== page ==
Prætorius's Double-Choir Style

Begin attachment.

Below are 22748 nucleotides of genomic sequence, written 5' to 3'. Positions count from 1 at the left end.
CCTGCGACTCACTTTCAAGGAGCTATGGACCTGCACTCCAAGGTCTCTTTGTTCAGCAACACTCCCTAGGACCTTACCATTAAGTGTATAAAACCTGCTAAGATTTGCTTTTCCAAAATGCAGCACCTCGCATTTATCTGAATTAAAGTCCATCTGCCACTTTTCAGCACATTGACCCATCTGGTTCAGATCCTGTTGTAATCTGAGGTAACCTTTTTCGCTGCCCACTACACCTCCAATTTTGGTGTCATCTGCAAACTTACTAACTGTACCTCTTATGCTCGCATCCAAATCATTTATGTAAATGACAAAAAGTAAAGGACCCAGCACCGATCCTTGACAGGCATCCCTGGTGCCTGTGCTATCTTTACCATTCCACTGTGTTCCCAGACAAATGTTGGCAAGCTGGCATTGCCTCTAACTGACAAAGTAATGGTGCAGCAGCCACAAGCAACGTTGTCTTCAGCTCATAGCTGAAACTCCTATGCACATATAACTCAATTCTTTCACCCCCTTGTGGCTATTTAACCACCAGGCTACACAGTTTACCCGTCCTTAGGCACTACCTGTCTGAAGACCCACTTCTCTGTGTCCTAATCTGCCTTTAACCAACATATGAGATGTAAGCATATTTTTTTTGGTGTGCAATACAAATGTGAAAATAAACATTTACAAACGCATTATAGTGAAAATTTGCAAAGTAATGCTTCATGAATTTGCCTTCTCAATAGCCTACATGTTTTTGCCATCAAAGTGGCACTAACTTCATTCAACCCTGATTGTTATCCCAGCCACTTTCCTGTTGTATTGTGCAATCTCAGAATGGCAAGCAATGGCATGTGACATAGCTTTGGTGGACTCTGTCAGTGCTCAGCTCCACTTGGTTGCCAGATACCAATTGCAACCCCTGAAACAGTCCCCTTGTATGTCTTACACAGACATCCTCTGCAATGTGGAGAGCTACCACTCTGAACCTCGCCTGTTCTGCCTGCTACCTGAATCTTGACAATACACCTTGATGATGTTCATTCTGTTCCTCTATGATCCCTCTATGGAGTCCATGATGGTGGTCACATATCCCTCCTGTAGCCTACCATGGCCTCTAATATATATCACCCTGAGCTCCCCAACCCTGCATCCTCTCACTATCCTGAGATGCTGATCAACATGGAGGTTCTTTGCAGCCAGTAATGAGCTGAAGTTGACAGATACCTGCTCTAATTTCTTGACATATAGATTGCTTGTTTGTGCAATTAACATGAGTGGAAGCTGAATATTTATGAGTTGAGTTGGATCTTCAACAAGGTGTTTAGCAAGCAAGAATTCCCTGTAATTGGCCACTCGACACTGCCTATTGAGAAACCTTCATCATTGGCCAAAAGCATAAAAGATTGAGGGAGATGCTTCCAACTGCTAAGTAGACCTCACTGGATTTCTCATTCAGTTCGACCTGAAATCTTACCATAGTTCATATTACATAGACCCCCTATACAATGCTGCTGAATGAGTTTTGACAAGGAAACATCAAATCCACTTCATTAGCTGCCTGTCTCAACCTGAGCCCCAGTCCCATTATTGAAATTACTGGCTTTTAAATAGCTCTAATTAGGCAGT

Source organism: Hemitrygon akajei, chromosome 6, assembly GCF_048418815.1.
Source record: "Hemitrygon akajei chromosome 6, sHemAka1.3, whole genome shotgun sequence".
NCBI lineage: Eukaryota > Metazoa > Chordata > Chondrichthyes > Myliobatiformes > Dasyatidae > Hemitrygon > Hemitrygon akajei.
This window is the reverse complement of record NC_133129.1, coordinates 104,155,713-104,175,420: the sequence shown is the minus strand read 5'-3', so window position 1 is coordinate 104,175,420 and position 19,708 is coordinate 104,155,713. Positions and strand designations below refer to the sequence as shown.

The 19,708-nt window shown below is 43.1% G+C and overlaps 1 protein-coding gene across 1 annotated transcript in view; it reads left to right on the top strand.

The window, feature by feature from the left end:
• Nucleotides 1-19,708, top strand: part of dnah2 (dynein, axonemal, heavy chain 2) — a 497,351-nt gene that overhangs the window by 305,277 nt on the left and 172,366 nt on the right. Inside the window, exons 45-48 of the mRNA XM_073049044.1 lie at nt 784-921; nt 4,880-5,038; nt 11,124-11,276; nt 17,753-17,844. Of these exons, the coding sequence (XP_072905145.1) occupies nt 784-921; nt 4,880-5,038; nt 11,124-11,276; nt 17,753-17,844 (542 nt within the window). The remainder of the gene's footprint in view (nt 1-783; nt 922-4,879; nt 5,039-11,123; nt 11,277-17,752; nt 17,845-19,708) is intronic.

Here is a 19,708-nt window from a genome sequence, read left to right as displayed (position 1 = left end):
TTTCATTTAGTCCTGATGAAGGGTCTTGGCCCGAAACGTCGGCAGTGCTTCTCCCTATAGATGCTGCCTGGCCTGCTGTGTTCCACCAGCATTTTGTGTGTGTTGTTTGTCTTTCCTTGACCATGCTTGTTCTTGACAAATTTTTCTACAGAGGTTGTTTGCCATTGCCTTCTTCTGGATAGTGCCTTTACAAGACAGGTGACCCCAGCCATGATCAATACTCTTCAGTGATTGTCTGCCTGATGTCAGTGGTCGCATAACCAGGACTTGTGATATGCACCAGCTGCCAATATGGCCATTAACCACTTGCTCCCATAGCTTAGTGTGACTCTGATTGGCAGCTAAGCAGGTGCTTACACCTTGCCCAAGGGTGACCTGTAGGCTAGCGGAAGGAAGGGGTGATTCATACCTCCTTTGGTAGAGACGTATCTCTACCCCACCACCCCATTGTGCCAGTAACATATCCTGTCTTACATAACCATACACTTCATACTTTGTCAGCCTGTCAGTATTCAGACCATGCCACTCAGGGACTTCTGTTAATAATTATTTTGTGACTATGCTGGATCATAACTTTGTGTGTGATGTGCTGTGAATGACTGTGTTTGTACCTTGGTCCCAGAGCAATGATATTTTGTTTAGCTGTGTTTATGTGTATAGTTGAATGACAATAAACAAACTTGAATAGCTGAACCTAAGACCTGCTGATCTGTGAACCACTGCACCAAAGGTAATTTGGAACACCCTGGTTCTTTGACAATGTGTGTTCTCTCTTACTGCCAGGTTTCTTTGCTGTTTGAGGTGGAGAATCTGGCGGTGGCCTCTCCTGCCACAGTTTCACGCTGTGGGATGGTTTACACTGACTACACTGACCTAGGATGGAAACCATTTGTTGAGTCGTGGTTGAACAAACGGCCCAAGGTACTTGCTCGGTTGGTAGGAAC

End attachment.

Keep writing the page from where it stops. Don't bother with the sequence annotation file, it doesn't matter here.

Prætorius's style most closely resembles that of Lassus and Hassler, but it is more harmonically conceived and exhibits a greater variety of structures and styles within the same work. Following the early Baroque emphasis on text clarity, the words are most often set syllabically to rhythms that closely reflect speech, but not rigorously so. Longer note values and extended melismas are saved for pictorial purposes and for contrast with the regular metric flow of the music. Normally, lines of text are presented phrase by phrase in distinct sections, but Prætorius often departs from this regularity through repetitions of phrases, whole sections of test, or refrains. In addition to antiphonal echoing between choirs, the simple repetition of phrases creates balance, emphasis, an increase of intensity, or a sense of finality. Refrains are particuarly evident in Laudate Dominum and Cantate Domino, with their dancing, triple-meter sections on the opening words. Prætorius often thickens and animates the prevailing choral texture in his music by creating a kind of "broken homophony." In this broken style, varied rhythms, interpolated trests, syncopations, disjunctive text statements, and motivic interplay create more independence between parts than is common. The quasi-polyphonic result is mixed with homophonic and imitative sections to produce Prætorius's distinctive polychoral style, a style densely sonorous, often rhythmically exciting, and musically satisfying. Te Deum Patrem ingenitum best exemplifies the typical Prætorian double-choir style.